If you anywhere I can purchase another WR 50M - 1440 Timex, I'd be most grateful.
Posted on May 20, 2010
The easiest way to insert and remove watch band pins is with a band tool. This small tool has a very small, thin fork on one side, usually made of tempered or hardened steel, that you use to spear one end of the watch pin; you can then quickly and easily apply the leverage needed to pull one end out of its mounting hole. Many watch pins have a small collar at each end designed to catch this forked end. These inexpensive tools are sold at most jewelry supply houses or come as part of a "watch maintenance kit" that can be purchased online or at Harbor Freight. However, you can also solve your problem without this tool.
There are two approaches to removing stubborn band pins without the right wrench. First, you can use a sharp knife blade (a screwdriver blade won't work) to try to grab the end of one of the pin to try to pull it out of its mounting hole. Band pins without collars are usually designed to pull a bit more easily from one side than from the other; if you're not having any success on one side of a pin, try the other. In addition, you might want to wear leather gloves--using this procedure, it's almost certain that the knife blade will slip out of control at least once or twice, and there's a serious risk of accidentally cutting yourself unless your hands are protected. Further, you may gouge a notch in your knife blade, damaging its smooth edge. Still, if you need to preserve the band pins, this is a common way to go. Finally, if you put too much pressure on the mounting hole in a plastic watch case, you run the risk of tearing out the hole. In that case, the watch is now useless as a wristwatch, because you can't attach a new band to it.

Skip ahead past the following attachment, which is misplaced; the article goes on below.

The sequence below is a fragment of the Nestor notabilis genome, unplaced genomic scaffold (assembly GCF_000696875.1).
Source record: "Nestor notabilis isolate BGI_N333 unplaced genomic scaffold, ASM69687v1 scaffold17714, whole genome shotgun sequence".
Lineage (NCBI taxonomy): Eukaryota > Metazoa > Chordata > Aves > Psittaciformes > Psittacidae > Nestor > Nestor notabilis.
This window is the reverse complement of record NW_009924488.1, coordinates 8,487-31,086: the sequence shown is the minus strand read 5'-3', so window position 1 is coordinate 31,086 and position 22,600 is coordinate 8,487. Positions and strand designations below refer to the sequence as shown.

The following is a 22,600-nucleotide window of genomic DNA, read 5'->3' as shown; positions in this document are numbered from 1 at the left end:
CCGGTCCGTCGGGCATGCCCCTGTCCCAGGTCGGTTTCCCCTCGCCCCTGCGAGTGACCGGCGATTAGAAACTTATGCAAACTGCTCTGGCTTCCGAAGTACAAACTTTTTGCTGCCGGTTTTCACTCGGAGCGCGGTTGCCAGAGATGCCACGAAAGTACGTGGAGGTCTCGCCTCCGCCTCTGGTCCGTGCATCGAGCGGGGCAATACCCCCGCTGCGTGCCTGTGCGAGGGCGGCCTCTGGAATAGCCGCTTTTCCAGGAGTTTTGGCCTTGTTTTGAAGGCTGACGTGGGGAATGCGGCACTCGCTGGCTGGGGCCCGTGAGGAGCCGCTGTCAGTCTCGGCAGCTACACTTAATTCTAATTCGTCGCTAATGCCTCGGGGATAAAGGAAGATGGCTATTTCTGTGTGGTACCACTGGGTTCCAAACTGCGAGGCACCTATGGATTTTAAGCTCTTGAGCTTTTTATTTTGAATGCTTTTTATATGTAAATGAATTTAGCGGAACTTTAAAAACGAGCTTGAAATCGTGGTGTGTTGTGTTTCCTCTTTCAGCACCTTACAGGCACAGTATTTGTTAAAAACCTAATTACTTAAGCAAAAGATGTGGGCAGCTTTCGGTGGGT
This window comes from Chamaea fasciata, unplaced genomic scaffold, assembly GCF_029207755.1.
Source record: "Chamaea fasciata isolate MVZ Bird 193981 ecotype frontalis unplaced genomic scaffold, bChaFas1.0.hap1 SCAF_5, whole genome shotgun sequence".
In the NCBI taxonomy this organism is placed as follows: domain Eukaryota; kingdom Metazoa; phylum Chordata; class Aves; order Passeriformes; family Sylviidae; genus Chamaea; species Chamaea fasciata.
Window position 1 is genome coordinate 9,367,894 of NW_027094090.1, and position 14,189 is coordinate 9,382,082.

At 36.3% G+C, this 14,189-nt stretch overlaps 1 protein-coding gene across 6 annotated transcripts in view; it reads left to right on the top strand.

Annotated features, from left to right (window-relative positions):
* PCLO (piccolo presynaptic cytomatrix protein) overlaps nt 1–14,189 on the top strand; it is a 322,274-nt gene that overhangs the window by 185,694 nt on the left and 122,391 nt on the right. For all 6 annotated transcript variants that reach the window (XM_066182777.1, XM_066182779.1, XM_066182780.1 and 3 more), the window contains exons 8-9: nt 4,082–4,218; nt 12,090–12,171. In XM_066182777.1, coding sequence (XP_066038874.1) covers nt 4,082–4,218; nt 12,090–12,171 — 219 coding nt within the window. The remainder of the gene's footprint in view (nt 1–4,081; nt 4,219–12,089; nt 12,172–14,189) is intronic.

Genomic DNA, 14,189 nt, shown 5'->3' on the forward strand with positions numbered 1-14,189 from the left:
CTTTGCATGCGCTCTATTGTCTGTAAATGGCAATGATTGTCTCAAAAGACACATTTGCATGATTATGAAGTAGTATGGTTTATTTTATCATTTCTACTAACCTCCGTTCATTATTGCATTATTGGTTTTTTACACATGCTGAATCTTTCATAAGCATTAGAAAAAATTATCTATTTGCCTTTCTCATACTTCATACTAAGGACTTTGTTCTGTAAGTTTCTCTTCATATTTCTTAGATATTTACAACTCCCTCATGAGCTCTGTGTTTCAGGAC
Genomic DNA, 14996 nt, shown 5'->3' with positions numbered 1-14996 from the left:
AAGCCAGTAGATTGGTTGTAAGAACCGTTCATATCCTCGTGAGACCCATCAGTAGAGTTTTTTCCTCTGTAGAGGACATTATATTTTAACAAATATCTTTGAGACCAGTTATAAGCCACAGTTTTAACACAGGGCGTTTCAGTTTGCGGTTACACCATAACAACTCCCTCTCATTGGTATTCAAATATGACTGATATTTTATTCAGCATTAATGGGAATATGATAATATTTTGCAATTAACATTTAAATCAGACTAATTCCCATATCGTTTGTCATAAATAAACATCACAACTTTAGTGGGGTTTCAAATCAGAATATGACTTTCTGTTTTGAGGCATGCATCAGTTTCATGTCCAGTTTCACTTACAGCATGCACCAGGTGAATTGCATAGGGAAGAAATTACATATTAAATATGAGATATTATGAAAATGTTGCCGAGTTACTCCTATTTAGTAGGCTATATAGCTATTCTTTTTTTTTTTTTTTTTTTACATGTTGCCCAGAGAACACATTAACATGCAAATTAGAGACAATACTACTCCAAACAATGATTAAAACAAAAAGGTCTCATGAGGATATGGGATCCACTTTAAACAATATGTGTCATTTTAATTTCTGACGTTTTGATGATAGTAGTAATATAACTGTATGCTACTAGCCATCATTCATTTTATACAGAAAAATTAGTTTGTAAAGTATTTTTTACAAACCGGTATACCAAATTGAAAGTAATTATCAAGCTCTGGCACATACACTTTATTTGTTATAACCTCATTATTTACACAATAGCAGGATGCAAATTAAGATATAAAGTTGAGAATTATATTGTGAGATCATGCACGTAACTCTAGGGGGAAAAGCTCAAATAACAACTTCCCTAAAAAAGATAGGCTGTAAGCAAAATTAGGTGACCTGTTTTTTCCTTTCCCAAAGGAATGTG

On the other hand, if your replacement watch band comes with replacement pins, you don't need the watch pins that are currently mounted in your watch. If that's the case, use a pair of nipper pliers to cut the pin in half. You can either push the old band out of the way, or you can even cut it off to get better access to the pins. If you cut the pin approximately in the center, it should be easy to pull each half out. Conversely, if you cut the pin very close to one edge, you may have a bit of a challenge pulling the short end out--but it's still quite do-able.
I always change out the band pins when I change a wristwatch band, so I have become increasingly fond of cutting the old pins in half and pulling them out if I can't easily get them out with a band tool. Doing so minimizes the risk that I will damage the pin mounting holes in the case. Even in a metal case, elongated mounting holes will not hold a pin as securely, making it easier for the band to spring out and the watch to fall and get damaged.
Posted on May 18, 2011
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Thanks for contacting FixYa.
If its just a standard leather band, you can get those almost anywhere on the internet. My suggestion would be www.watchbands.com
If it is a particular style band for Diesel that you are looking for I can guarantee you can get from them, but you can contact Diesel here:
Best regards, Jewel